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LLVM Backend #2264
This lets us Prepack to native machine code or WebAssembly - without a JS runtime.
Prepack knows a lot about a program that it can evaluate. It is also highly specialized at getting rid of intermediate objects.
Most of the complexity of the serializer has to do with residual objects and closures that might leak to other JS.
Most of the complexity of a JS runtime comes from supporting the object model.
If we forbid leaking objects, and that Prepack has full knowledge of the program, then we know a lot about the types. This won't work with existing programs but new programs written for these constraints could benefit from this.
I wrote a new backend in parallel to the normal serializer. There is not a lot in common with the problem space so I decided to add a new serializer rather than build on the existing one.
In this first PR, only booleans and numbers are supported at the interop layer but I expect to support closures, symbols, and array buffers. Longer term we can support strings and Typed Objects.
The type system is currently strongly typed so it will reject a program where abstract values yield more than one type.
Functions are modeled by the normal function with return
I model booleans as
The limitations are mainly in the same set of problems we're currently investigating. Loops and recursive functions are not allowed.
The generated code must inline everything to completely get rid of all objects. This can yield bloated and suboptimal code.
In the future I hope that we can use arena allocation of custom object structures to temporarily store values created in recursive functions and loops.
Is This Useful?
I could see this as helpful for simpler functions such as animation functions that need to run on a different thread, audio processing functions, simple but highly parallizable functions like shaders etc.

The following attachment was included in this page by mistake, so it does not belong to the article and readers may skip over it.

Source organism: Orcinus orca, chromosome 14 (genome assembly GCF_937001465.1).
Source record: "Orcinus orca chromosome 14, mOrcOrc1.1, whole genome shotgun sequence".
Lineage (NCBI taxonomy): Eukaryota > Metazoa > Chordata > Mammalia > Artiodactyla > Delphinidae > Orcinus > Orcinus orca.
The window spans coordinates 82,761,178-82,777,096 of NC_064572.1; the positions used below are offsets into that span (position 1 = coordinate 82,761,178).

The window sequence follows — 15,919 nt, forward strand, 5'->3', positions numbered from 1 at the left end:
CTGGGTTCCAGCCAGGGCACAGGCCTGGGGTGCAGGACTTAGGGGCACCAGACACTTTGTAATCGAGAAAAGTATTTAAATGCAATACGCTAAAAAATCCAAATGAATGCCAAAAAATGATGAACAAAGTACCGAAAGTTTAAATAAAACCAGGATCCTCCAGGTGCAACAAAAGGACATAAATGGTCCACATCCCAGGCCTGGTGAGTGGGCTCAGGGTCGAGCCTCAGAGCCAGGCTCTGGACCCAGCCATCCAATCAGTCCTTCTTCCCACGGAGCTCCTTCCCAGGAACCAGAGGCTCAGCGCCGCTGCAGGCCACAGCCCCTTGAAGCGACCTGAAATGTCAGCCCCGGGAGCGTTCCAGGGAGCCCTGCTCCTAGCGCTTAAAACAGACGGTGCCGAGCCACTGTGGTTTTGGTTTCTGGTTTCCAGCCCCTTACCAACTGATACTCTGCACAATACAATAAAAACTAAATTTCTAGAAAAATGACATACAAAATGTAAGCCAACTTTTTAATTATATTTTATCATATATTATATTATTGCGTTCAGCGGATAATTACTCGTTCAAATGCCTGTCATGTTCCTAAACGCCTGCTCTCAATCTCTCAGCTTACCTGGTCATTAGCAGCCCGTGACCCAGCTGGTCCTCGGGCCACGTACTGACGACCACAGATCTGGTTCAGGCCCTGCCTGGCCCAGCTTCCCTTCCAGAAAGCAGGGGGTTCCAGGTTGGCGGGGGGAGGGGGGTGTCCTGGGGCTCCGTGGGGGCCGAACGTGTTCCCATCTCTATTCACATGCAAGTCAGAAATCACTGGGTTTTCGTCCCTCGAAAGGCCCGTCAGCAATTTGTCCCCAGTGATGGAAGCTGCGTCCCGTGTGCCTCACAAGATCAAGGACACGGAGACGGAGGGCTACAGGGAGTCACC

It could potentially be useful for some React components that needs to execute at extreme performance.
This PR adds an optional dependency on the
Downstream users of
It requires both cmake and LLVM to be installed.
MacOS installation instructions:
Additionally running the
Building a Native Program
Compile to LLVM bitcode:
Compile to native assembly:
Link the program to a native executable:
Debug by printing the LLVM IR assembly language code:
Basically the idea is that the main function and any residual function are “actors” that process some data. They’ll use arena allocation and are expected to be short lived.
A runtime outside of these can control the memory management of long lived objects. That allows for parallelism and more efficient memory management outside of these “worklets”.
You bypass the existing serializer, but then still find the existing
Also, I wonder if you'd soon need something like the
Yea, this exercise really shows where our abstractions leak and where they don't. The generators are fairly flexible but still a bit leaky. There are some things in there that isn't really necessary from interpreters point of view, but it's a hard dependency from the interpreter.
E.g. creating intermediate variables happens in the interpreter right now. The generator also inserts temporary variables itself. The rest of the system is essentially SSA so it gets a little awkward to manage both. In this PR I just undo this by storing my own variable map and undoing the temporary assignment. We should try to move that concept out to be completely isolated in the serialization pass instead of interleaved.
I originally expected LLVM to help me with much of what the visitor does, but it is lacking in some areas so yea I might need a pre-processing pass like the ResidualHeapVisitor.
And as a plus, the
Ideally, I'd like to move out all build nodes to a Babel-specific place, and instead place specific named instructions in the generator. That would allow printing the generator tree in some nice assembly format, and then different backends can be plugged in more easily.